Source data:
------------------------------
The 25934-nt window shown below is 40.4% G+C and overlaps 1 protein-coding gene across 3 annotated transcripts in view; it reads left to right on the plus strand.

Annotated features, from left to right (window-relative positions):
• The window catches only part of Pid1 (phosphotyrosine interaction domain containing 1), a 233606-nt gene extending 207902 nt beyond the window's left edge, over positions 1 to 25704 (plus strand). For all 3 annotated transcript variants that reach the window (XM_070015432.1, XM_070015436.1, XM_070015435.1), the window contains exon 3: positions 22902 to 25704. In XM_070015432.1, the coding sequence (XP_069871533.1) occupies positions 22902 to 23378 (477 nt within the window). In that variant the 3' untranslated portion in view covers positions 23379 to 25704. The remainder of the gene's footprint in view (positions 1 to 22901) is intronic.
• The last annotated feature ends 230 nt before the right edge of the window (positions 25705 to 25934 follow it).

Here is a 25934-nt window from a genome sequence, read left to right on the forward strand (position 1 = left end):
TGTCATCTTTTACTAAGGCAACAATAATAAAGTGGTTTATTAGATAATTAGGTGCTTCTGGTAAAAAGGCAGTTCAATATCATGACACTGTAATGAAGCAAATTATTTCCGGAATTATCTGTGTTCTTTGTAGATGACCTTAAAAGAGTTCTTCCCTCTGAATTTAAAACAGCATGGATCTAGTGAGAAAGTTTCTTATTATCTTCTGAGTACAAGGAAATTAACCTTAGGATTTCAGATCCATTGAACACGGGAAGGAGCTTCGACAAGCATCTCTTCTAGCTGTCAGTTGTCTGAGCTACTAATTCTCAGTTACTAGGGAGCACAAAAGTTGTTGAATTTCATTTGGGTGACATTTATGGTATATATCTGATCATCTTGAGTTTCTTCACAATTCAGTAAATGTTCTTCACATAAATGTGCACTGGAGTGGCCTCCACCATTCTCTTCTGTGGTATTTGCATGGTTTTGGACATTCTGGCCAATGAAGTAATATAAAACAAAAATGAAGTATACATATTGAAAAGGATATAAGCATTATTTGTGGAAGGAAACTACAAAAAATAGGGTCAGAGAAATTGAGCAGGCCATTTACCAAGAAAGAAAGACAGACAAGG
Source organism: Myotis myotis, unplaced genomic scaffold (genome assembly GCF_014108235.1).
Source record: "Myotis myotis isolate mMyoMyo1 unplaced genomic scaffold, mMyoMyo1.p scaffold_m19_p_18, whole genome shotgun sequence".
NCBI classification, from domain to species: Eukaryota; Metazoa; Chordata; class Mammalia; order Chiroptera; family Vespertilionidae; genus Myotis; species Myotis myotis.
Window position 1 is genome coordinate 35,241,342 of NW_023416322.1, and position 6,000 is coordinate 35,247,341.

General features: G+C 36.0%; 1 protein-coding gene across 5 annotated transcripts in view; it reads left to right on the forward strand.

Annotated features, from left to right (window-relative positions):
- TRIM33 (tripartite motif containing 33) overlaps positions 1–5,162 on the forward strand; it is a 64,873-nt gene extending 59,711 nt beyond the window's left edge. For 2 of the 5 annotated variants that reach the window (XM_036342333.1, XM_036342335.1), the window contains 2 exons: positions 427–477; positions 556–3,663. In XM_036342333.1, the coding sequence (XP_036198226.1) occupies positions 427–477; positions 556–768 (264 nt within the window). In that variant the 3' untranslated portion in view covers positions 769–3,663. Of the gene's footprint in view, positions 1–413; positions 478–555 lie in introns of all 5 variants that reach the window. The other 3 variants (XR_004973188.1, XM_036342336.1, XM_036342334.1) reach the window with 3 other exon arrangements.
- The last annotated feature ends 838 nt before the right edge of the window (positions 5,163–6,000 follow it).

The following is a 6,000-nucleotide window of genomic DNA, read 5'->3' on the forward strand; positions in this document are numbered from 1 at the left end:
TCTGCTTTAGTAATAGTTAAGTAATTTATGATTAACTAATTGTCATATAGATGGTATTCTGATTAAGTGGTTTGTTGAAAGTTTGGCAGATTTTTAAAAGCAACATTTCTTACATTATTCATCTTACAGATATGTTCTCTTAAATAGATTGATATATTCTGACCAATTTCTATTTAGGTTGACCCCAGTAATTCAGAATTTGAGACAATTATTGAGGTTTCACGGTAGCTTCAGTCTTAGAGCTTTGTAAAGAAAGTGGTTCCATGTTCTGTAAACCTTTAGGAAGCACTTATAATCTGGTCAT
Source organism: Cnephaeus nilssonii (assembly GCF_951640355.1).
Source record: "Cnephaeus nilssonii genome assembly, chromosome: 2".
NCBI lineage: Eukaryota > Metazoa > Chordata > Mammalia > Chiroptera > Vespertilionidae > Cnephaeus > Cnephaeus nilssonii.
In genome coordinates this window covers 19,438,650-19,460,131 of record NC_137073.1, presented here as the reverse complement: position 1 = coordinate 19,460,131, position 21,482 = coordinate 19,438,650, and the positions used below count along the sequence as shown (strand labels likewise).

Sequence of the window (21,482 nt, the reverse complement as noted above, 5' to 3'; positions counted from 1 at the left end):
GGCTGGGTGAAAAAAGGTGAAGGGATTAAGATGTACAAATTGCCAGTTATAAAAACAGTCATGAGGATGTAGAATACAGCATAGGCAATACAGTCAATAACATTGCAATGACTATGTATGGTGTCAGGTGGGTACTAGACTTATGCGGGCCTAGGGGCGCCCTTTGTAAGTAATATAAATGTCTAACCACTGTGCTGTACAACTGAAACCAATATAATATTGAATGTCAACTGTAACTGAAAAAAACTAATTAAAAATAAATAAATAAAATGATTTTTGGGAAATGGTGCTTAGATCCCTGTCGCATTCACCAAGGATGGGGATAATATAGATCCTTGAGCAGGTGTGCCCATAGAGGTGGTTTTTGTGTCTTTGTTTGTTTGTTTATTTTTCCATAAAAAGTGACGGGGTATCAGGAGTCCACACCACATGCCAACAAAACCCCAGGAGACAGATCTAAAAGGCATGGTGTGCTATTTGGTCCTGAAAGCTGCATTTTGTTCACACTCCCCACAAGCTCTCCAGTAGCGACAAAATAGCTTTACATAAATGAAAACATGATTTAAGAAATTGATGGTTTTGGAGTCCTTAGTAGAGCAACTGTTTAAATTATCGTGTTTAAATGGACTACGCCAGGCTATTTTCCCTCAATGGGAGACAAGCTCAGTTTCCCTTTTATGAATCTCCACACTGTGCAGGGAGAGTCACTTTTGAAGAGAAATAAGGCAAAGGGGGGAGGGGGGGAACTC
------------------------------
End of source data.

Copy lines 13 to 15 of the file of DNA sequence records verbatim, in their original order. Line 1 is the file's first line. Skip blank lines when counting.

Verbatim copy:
- TRIM33 (tripartite motif containing 33) overlaps positions 1–5,162 on the forward strand; it is a 64,873-nt gene extending 59,711 nt beyond the window's left edge. For 2 of the 5 annotated variants that reach the window (XM_036342333.1, XM_036342335.1), the window contains 2 exons: positions 427–477; positions 556–3,663. In XM_036342333.1, the coding sequence (XP_036198226.1) occupies positions 427–477; positions 556–768 (264 nt within the window). In that variant the 3' untranslated portion in view covers positions 769–3,663. Of the gene's footprint in view, positions 1–413; positions 478–555 lie in introns of all 5 variants that reach the window. The other 3 variants (XR_004973188.1, XM_036342336.1, XM_036342334.1) reach the window with 3 other exon arrangements.
- The last annotated feature ends 838 nt before the right edge of the window (positions 5,163–6,000 follow it).

The following is a 6,000-nucleotide window of genomic DNA, read 5'->3' on the forward strand; positions in this document are numbered from 1 at the left end: